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AppArmor in Linux

This note is a reminder that there is something called AppArmor that could cause weird errors ("File not found", "Can't open file or directory", …) after configuration changes, e.g. when changing MySQL's data directory.

Remember to have a look at AppArmor's daemon configuration (usually at /etc/apparmor.d/) if you change daemon configuration and run into errors such as the one above.

RepeatsDeprecated

Trigger native mouse events with Javascript

The attached Coffeescript helper will let you create mouse events:

$element = $('div')
Trigger.mouseover($element)
Trigger.mouseenter($element)
Trigger.mousedown($element)
Trigger.mouseup($element)
Trigger.mouseout($element)
Trigger.mouseleave($element)
Trigger.click($element)

The dispatched events are real DOM events, which will trigger both native and jQuery handlers.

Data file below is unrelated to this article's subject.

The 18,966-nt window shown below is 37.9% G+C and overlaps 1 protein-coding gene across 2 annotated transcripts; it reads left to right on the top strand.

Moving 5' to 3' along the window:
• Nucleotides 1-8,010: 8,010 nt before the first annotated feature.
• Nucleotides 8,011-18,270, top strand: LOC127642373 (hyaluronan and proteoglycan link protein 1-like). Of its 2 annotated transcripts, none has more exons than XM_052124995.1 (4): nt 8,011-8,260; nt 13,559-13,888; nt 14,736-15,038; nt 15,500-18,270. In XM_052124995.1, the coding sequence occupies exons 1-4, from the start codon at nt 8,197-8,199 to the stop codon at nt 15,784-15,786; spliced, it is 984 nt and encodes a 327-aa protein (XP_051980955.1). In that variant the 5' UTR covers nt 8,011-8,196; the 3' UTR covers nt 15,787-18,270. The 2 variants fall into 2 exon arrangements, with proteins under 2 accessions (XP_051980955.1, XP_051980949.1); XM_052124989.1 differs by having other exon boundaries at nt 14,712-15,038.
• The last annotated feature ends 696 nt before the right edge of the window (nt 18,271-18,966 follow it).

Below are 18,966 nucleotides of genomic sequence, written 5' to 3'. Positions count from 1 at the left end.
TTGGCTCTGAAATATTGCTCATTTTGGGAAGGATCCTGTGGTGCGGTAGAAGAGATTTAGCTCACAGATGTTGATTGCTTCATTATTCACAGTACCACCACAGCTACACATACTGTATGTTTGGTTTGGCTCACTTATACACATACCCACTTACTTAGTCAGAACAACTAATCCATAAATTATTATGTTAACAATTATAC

jQuery's .trigger is simpler, but will only trigger event handlers that were bound by jQuery's .on.

Real user actions t…

How to fix: Corrupt special characters in ZIPs on Linux

When you receive a ZIP file from a Windows user, umlauts and other non-latin1 characters in filenames may look corrupt, and probably will be corrupt when extracting the ZIP file.

The reason is encoding: Such archives are probably using Codepage 850. I am serious, 1987 is calling.

Fortunately, the unzip command can handle such files like so:

unzip -O CP850 file.zip

Interestingly enough, Rubyzip also compresses files that way. Probably so files look alright to Windows users.

Chrome bug: Wrong stacking order when transitioning composited elements

Google Chrome has a subtle rendering bug that hits me once in a while. It usually occurs in sliders with HTML content.

The issue

When a slider contains a composited[1] element, the element will overlap any other element when sliding, being rendered as frontmost element. After the slider has settled, stacking order jumps back to normal.

It seems like Chrome is doing its compositing wrong. This doesn't happen in Firefox.